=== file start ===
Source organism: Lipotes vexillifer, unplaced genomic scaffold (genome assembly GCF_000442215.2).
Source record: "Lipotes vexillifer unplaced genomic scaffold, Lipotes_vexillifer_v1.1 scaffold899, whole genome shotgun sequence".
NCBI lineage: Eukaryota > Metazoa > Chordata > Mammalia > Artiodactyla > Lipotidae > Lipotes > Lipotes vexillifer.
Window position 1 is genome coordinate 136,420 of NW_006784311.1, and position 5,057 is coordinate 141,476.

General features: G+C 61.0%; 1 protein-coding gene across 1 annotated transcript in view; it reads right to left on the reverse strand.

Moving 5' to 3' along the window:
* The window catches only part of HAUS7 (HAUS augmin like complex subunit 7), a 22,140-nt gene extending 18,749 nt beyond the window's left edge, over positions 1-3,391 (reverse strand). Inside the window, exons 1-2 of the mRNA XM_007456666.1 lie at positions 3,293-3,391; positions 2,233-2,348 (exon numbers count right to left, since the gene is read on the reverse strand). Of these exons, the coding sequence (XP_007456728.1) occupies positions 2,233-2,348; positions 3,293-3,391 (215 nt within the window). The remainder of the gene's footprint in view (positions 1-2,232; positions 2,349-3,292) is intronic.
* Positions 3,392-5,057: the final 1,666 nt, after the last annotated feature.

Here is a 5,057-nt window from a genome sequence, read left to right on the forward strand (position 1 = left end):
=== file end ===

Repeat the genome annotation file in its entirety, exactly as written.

Source organism: Lipotes vexillifer, unplaced genomic scaffold (genome assembly GCF_000442215.2).
Source record: "Lipotes vexillifer unplaced genomic scaffold, Lipotes_vexillifer_v1.1 scaffold899, whole genome shotgun sequence".
NCBI lineage: Eukaryota > Metazoa > Chordata > Mammalia > Artiodactyla > Lipotidae > Lipotes > Lipotes vexillifer.
Window position 1 is genome coordinate 136,420 of NW_006784311.1, and position 5,057 is coordinate 141,476.

General features: G+C 61.0%; 1 protein-coding gene across 1 annotated transcript in view; it reads right to left on the reverse strand.

Moving 5' to 3' along the window:
* The window catches only part of HAUS7 (HAUS augmin like complex subunit 7), a 22,140-nt gene extending 18,749 nt beyond the window's left edge, over positions 1-3,391 (reverse strand). Inside the window, exons 1-2 of the mRNA XM_007456666.1 lie at positions 3,293-3,391; positions 2,233-2,348 (exon numbers count right to left, since the gene is read on the reverse strand). Of these exons, the coding sequence (XP_007456728.1) occupies positions 2,233-2,348; positions 3,293-3,391 (215 nt within the window). The remainder of the gene's footprint in view (positions 1-2,232; positions 2,349-3,292) is intronic.
* Positions 3,392-5,057: the final 1,666 nt, after the last annotated feature.

Here is a 5,057-nt window from a genome sequence, read left to right on the forward strand (position 1 = left end):